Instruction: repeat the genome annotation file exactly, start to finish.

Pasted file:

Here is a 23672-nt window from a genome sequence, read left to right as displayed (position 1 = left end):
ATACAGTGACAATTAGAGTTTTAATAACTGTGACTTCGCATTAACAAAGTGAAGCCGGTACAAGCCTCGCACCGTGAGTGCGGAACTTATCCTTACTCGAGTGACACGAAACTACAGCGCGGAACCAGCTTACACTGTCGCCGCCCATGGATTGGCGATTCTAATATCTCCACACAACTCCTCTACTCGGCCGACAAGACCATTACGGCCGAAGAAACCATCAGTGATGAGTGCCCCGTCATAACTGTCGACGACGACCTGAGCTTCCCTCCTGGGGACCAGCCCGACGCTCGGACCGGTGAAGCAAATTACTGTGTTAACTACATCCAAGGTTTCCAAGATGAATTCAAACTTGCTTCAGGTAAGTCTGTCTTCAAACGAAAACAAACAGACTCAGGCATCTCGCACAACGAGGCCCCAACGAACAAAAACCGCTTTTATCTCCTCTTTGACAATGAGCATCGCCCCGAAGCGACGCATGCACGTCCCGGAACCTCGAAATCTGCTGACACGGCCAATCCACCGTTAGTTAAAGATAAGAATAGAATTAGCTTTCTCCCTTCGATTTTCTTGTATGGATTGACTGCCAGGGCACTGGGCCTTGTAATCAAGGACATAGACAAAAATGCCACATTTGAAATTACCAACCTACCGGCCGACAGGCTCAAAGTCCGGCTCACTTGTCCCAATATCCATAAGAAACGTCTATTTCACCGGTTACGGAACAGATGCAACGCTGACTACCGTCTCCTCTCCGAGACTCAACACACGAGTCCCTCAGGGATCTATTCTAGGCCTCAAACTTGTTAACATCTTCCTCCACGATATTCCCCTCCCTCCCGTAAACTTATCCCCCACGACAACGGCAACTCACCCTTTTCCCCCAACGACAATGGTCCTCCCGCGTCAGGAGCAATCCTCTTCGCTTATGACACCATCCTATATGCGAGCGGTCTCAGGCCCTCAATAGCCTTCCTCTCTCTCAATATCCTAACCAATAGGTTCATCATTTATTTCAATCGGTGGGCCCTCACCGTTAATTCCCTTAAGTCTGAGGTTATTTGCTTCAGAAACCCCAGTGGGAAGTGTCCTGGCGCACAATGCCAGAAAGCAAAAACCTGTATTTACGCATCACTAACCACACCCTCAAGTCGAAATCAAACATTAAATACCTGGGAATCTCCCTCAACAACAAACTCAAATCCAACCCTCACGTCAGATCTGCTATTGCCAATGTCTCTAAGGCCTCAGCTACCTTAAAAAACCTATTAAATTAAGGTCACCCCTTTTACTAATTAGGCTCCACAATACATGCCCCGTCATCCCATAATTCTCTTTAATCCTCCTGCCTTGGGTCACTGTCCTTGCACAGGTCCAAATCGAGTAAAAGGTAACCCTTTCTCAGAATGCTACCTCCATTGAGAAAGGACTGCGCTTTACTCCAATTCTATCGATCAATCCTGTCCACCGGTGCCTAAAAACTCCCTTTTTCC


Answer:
Here is a 23672-nt window from a genome sequence, read left to right as displayed (position 1 = left end):
ATACAGTGACAATTAGAGTTTTAATAACTGTGACTTCGCATTAACAAAGTGAAGCCGGTACAAGCCTCGCACCGTGAGTGCGGAACTTATCCTTACTCGAGTGACACGAAACTACAGCGCGGAACCAGCTTACACTGTCGCCGCCCATGGATTGGCGATTCTAATATCTCCACACAACTCCTCTACTCGGCCGACAAGACCATTACGGCCGAAGAAACCATCAGTGATGAGTGCCCCGTCATAACTGTCGACGACGACCTGAGCTTCCCTCCTGGGGACCAGCCCGACGCTCGGACCGGTGAAGCAAATTACTGTGTTAACTACATCCAAGGTTTCCAAGATGAATTCAAACTTGCTTCAGGTAAGTCTGTCTTCAAACGAAAACAAACAGACTCAGGCATCTCGCACAACGAGGCCCCAACGAACAAAAACCGCTTTTATCTCCTCTTTGACAATGAGCATCGCCCCGAAGCGACGCATGCACGTCCCGGAACCTCGAAATCTGCTGACACGGCCAATCCACCGTTAGTTAAAGATAAGAATAGAATTAGCTTTCTCCCTTCGATTTTCTTGTATGGATTGACTGCCAGGGCACTGGGCCTTGTAATCAAGGACATAGACAAAAATGCCACATTTGAAATTACCAACCTACCGGCCGACAGGCTCAAAGTCCGGCTCACTTGTCCCAATATCCATAAGAAACGTCTATTTCACCGGTTACGGAACAGATGCAACGCTGACTACCGTCTCCTCTCCGAGACTCAACACACGAGTCCCTCAGGGATCTATTCTAGGCCTCAAACTTGTTAACATCTTCCTCCACGATATTCCCCTCCCTCCCGTAAACTTATCCCCCACGACAACGGCAACTCACCCTTTTCCCCCAACGACAATGGTCCTCCCGCGTCAGGAGCAATCCTCTTCGCTTATGACACCATCCTATATGCGAGCGGTCTCAGGCCCTCAATAGCCTTCCTCTCTCTCAATATCCTAACCAATAGGTTCATCATTTATTTCAATCGGTGGGCCCTCACCGTTAATTCCCTTAAGTCTGAGGTTATTTGCTTCAGAAACCCCAGTGGGAAGTGTCCTGGCGCACAATGCCAGAAAGCAAAAACCTGTATTTACGCATCACTAACCACACCCTCAAGTCGAAATCAAACATTAAATACCTGGGAATCTCCCTCAACAACAAACTCAAATCCAACCCTCACGTCAGATCTGCTATTGCCAATGTCTCTAAGGCCTCAGCTACCTTAAAAAACCTATTAAATTAAGGTCACCCCTTTTACTAATTAGGCTCCACAATACATGCCCCGTCATCCCATAATTCTCTTTAATCCTCCTGCCTTGGGTCACTGTCCTTGCACAGGTCCAAATCGAGTAAAAGGTAACCCTTTCTCAGAATGCTACCTCCATTGAGAAAGGACTGCGCTTTACTCCAATTCTATCGATCAATCCTGTCCACCGGTGCCTAAAAACTCCCTTTTTCC